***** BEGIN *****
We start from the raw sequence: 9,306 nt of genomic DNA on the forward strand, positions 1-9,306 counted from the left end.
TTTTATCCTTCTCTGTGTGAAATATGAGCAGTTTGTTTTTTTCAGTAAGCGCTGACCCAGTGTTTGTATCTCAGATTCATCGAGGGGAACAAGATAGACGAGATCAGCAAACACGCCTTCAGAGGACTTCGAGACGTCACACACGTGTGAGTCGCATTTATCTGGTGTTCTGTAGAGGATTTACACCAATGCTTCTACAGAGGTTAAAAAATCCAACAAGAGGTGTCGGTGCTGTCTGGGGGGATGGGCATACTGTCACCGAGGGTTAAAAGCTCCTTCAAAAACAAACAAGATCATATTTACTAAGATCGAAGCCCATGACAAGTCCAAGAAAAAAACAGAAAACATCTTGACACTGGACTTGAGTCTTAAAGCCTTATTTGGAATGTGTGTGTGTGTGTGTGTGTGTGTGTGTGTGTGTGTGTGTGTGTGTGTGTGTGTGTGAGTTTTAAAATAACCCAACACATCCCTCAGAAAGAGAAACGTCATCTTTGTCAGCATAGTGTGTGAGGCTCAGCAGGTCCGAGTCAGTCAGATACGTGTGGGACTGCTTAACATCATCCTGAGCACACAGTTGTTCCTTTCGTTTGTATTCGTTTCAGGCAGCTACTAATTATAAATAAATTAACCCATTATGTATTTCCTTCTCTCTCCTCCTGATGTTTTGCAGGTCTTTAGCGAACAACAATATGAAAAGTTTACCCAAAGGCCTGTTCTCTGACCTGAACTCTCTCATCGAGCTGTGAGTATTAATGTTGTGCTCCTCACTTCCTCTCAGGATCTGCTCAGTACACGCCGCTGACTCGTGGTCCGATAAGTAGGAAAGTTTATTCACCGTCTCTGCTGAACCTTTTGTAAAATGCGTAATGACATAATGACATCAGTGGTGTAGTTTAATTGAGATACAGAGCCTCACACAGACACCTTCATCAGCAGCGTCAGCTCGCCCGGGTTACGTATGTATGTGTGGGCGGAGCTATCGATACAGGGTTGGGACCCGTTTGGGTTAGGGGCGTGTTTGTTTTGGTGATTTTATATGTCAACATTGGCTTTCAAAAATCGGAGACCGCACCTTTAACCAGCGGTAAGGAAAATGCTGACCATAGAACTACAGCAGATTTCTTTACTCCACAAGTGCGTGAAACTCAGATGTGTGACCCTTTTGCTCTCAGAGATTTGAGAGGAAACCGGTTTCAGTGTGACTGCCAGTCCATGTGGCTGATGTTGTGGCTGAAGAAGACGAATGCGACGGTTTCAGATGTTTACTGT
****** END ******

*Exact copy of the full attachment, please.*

We start from the raw sequence: 9,306 nt of genomic DNA on the forward strand, positions 1-9,306 counted from the left end.
TTTTATCCTTCTCTGTGTGAAATATGAGCAGTTTGTTTTTTTCAGTAAGCGCTGACCCAGTGTTTGTATCTCAGATTCATCGAGGGGAACAAGATAGACGAGATCAGCAAACACGCCTTCAGAGGACTTCGAGACGTCACACACGTGTGAGTCGCATTTATCTGGTGTTCTGTAGAGGATTTACACCAATGCTTCTACAGAGGTTAAAAAATCCAACAAGAGGTGTCGGTGCTGTCTGGGGGGATGGGCATACTGTCACCGAGGGTTAAAAGCTCCTTCAAAAACAAACAAGATCATATTTACTAAGATCGAAGCCCATGACAAGTCCAAGAAAAAAACAGAAAACATCTTGACACTGGACTTGAGTCTTAAAGCCTTATTTGGAATGTGTGTGTGTGTGTGTGTGTGTGTGTGTGTGTGTGTGTGTGTGTGTGTGTGTGTGTGAGTTTTAAAATAACCCAACACATCCCTCAGAAAGAGAAACGTCATCTTTGTCAGCATAGTGTGTGAGGCTCAGCAGGTCCGAGTCAGTCAGATACGTGTGGGACTGCTTAACATCATCCTGAGCACACAGTTGTTCCTTTCGTTTGTATTCGTTTCAGGCAGCTACTAATTATAAATAAATTAACCCATTATGTATTTCCTTCTCTCTCCTCCTGATGTTTTGCAGGTCTTTAGCGAACAACAATATGAAAAGTTTACCCAAAGGCCTGTTCTCTGACCTGAACTCTCTCATCGAGCTGTGAGTATTAATGTTGTGCTCCTCACTTCCTCTCAGGATCTGCTCAGTACACGCCGCTGACTCGTGGTCCGATAAGTAGGAAAGTTTATTCACCGTCTCTGCTGAACCTTTTGTAAAATGCGTAATGACATAATGACATCAGTGGTGTAGTTTAATTGAGATACAGAGCCTCACACAGACACCTTCATCAGCAGCGTCAGCTCGCCCGGGTTACGTATGTATGTGTGGGCGGAGCTATCGATACAGGGTTGGGACCCGTTTGGGTTAGGGGCGTGTTTGTTTTGGTGATTTTATATGTCAACATTGGCTTTCAAAAATCGGAGACCGCACCTTTAACCAGCGGTAAGGAAAATGCTGACCATAGAACTACAGCAGATTTCTTTACTCCACAAGTGCGTGAAACTCAGATGTGTGACCCTTTTGCTCTCAGAGATTTGAGAGGAAACCGGTTTCAGTGTGACTGCCAGTCCATGTGGCTGATGTTGTGGCTGAAGAAGACGAATGCGACGGTTTCAGATGTTTACTGT